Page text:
Chapters should work to become financially autonomous. To do so, chapters may want to plan “no-host” events, where guests purchase their own food and/or drink. No-host events are ideal for newly formed chapters. Purchase large, inexpensive food platters from a supermarket rather than hire a caterer.
To avoid facility costs, look for donated event space from a local company or library, a nearby college or university, a private home or office. If your chapter has a modest bank balance, be more creative! Most importantly, think carefully about pricing your event.
Event pricing is important to the success of both chapters and events. $20 or $25 is the standard fee for a basic social or networking event; $30 to $45 for content events, such as those with a guest speaker or panel. Free events are almost always a bad idea. ‘Free’ suggests something of little value. Free also encourages a high “no-show” rate.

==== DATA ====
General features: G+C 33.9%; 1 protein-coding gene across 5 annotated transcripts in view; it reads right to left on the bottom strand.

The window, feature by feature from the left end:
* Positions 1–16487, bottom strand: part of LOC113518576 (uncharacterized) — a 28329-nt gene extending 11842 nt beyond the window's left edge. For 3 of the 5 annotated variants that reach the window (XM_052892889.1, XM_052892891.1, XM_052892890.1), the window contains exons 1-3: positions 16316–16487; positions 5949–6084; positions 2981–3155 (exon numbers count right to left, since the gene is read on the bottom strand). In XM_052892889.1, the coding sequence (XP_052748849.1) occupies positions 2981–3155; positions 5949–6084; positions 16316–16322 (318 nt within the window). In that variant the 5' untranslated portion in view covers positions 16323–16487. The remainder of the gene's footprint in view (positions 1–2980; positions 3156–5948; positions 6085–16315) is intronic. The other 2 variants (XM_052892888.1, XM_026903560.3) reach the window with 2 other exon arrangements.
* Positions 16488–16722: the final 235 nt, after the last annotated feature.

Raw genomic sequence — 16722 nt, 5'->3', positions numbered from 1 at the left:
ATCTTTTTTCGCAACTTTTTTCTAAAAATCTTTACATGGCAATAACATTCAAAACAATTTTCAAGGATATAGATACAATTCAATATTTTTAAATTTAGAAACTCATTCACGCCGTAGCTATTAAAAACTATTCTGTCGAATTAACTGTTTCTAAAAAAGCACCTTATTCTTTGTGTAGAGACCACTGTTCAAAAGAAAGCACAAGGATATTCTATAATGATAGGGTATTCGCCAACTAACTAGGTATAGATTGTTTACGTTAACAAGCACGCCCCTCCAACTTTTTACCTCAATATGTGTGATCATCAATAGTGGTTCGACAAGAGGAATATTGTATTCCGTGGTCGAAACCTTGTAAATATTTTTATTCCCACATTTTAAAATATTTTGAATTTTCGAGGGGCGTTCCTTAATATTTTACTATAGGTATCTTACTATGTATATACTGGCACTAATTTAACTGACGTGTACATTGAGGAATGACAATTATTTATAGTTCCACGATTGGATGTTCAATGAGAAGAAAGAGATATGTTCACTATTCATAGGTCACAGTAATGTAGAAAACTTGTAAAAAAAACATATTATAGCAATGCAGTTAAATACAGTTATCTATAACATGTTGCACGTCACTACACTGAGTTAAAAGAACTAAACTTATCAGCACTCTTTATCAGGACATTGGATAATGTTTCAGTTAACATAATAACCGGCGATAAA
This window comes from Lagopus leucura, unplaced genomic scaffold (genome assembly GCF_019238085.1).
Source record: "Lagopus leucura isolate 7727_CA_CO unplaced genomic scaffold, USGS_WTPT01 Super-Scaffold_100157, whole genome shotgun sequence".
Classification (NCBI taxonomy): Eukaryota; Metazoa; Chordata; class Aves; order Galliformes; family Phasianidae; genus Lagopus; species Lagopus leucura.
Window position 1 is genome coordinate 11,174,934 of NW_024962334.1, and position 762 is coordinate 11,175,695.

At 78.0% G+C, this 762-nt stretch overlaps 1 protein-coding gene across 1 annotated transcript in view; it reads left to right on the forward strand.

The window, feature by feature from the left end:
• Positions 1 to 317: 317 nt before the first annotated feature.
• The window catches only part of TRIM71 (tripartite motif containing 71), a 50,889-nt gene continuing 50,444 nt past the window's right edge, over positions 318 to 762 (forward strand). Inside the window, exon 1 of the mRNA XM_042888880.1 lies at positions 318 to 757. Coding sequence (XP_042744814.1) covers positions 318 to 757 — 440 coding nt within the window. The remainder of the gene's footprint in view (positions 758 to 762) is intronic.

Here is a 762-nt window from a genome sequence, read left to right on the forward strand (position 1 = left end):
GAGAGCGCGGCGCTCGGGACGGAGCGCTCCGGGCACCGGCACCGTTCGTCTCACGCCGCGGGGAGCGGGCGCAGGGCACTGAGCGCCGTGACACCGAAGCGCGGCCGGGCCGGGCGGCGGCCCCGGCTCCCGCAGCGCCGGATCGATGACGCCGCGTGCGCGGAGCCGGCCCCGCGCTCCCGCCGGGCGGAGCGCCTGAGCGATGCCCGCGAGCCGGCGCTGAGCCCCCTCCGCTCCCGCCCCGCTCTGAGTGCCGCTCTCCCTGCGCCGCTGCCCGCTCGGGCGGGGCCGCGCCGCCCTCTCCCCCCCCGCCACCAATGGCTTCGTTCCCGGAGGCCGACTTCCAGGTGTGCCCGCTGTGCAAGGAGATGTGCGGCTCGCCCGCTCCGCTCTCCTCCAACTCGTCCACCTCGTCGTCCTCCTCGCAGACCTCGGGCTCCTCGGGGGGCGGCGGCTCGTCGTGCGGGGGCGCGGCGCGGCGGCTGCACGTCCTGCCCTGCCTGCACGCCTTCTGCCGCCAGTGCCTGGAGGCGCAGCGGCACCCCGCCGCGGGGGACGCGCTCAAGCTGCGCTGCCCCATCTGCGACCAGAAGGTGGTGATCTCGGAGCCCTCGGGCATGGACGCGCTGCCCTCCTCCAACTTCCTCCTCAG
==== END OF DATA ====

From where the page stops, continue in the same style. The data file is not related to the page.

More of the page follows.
There can be a number of hidden event costs. As an event budget is created, consider registration fees and complimentary admissions as well as the cost of a/v equipment, parking, furniture rental, janitorial services, and security staff. These expenses are likely to influence the price point of your event. View sample event budget.
Some chapters offer tiered pricing options for alumni, students and guests, or those who register early, as appropriate.
To build an audience and share expenses, look for a partner.